What beliefs underpin teachers’ strategies for coping with student reticence in L2 classrooms?
Rich, Casey (2014) What beliefs underpin teachers’ strategies for coping with student reticence in L2 classrooms? [Dissertation (University of Nottingham only)] (Unpublished)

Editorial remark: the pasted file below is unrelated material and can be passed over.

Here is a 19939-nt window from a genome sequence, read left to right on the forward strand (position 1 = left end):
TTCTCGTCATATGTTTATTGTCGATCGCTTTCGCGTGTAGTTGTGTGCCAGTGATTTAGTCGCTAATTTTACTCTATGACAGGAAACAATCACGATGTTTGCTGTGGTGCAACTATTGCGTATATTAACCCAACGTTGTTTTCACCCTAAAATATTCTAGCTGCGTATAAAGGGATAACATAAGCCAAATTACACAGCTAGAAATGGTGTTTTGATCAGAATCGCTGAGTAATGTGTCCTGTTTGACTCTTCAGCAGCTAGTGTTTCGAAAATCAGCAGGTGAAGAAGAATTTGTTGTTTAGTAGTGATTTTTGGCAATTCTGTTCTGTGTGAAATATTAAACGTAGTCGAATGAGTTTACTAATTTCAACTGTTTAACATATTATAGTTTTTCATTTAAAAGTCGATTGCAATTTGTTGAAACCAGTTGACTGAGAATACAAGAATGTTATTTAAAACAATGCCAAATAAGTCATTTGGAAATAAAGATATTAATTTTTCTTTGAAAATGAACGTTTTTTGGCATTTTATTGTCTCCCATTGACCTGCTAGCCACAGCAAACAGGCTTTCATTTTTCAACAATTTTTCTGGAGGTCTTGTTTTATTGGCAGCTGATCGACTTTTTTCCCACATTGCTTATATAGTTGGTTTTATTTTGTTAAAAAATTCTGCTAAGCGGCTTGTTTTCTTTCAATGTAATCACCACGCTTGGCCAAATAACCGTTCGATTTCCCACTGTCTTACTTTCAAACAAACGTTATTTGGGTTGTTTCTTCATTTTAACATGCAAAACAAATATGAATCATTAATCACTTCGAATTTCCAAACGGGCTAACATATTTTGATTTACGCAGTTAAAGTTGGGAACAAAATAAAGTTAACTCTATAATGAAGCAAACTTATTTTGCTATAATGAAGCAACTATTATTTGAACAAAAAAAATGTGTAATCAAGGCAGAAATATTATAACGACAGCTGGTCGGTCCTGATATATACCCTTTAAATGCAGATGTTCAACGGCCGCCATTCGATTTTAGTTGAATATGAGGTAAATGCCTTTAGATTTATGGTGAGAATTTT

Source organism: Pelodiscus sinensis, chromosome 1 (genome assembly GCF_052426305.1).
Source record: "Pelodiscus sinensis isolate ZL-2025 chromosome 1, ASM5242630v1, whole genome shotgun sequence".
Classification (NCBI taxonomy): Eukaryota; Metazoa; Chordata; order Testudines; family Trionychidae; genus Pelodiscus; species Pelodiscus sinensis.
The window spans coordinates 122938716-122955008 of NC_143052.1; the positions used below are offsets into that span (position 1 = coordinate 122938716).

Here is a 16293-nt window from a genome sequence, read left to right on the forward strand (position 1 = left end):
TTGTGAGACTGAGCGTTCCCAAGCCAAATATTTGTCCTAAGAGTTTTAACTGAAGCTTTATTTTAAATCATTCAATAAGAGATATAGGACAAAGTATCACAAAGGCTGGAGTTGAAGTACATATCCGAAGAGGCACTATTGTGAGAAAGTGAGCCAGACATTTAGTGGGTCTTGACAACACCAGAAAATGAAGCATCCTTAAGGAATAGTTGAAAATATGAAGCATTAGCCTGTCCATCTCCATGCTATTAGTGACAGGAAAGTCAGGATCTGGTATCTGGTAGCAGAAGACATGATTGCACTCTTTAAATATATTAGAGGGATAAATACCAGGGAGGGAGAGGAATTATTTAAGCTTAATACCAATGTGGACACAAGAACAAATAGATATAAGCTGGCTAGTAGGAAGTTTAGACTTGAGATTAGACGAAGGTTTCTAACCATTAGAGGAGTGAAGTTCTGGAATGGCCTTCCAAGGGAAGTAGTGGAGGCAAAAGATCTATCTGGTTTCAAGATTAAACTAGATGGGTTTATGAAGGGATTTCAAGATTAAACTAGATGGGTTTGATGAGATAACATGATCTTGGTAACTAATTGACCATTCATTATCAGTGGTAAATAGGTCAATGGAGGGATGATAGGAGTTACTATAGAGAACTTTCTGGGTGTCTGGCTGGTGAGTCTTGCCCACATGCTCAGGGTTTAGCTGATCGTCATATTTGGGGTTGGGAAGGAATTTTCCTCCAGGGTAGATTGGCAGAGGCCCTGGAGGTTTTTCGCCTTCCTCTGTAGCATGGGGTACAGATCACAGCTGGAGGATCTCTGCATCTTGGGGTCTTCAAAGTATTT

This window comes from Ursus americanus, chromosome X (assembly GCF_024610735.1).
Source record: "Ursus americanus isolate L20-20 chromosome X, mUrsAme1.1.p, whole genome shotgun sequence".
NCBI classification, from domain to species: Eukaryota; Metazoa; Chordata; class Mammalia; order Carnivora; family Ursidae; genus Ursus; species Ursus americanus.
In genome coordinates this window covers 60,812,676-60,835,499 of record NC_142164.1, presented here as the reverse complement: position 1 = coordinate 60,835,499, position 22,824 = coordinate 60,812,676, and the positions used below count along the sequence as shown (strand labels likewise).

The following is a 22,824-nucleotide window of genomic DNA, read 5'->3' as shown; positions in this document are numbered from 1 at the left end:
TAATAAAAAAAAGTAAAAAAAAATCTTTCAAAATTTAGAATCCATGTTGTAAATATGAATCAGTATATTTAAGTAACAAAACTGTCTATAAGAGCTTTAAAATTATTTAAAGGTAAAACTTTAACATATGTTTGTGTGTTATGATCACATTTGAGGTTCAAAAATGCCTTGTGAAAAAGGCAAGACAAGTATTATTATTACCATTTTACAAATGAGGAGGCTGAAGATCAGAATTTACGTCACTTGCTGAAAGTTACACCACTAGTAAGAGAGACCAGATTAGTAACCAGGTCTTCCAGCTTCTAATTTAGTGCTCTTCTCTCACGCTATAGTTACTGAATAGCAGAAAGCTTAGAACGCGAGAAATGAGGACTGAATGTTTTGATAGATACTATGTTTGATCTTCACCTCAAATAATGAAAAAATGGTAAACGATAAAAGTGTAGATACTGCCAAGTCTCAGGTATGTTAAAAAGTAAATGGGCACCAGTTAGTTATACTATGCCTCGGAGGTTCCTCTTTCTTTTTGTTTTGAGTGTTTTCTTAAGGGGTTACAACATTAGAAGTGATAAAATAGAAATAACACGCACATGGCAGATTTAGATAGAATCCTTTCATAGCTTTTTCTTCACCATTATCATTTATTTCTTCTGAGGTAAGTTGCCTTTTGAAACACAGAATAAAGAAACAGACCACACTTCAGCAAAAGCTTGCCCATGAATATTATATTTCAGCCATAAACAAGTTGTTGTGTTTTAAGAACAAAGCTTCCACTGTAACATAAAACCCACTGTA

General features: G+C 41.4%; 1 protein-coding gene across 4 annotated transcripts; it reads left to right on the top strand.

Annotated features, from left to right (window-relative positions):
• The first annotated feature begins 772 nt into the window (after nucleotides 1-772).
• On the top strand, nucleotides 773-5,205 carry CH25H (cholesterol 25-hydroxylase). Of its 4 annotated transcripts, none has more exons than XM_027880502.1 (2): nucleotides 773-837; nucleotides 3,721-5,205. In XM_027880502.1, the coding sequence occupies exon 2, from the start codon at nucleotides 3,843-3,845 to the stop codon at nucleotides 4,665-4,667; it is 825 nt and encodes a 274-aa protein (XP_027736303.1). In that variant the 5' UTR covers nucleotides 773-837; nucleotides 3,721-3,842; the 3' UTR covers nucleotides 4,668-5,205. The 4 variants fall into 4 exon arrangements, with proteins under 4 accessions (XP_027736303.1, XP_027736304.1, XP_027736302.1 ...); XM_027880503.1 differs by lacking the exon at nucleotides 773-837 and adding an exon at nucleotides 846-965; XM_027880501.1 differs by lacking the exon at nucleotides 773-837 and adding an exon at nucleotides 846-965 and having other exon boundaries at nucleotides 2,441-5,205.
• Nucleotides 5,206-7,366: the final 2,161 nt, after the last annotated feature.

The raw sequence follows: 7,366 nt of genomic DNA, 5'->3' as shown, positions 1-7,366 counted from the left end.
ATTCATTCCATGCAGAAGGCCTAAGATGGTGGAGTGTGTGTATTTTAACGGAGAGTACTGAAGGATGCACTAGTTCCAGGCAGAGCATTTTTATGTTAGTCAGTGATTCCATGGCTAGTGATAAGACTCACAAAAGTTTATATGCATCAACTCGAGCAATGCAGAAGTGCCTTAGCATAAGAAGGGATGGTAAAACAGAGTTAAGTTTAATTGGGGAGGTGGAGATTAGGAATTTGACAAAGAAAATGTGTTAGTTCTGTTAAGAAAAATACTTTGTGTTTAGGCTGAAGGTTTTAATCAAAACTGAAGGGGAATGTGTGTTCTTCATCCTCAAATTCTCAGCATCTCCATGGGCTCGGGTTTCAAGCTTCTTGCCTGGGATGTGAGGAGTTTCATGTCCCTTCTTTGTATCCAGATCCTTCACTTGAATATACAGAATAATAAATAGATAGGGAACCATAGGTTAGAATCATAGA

Within English as a Second Language (ESL) and English as a Foreign Language (EFL) learning environments in East Asia there is a widely held concern for student reticence to participate in the classroom (Cheng, 2000; Wen and Clément, 2003; Ellwood and Nakane, 2009; Tani, 2006; Chanock, 2010; Zhou, 2013). While there has been some research into teachers’ beliefs about East Asian student reticence, this has largely been quantitative in nature (Flowerdew and Miller; 1995; Cortazzi and Jin, 1996; Ferris and Tagg, 1996; Tsui, 1996; Jones, 1999; Flowerdew, Miller and Li, 2000; Cheng, 2000; Jackson, 2002). This study looks at teachers’ beliefs about student reticence and second language (L2) willingness to communicate (WTC) by undertaking a qualitative analysis of two EFL teachers in China. Following on the work of Kang (2005), Cao (2011) and Peng (2012) the study posits a new Ecological Model as a framework for examining teaches’ beliefs and their responses to reticence within a highly dynamic and situation-specific context. It found that teachers’ believe class dynamic and student socio-cultural predispositions are the most significant factors of L2 WTC, and that teachers’ responses to reticence are largely directed at adjustments to class dynamic.
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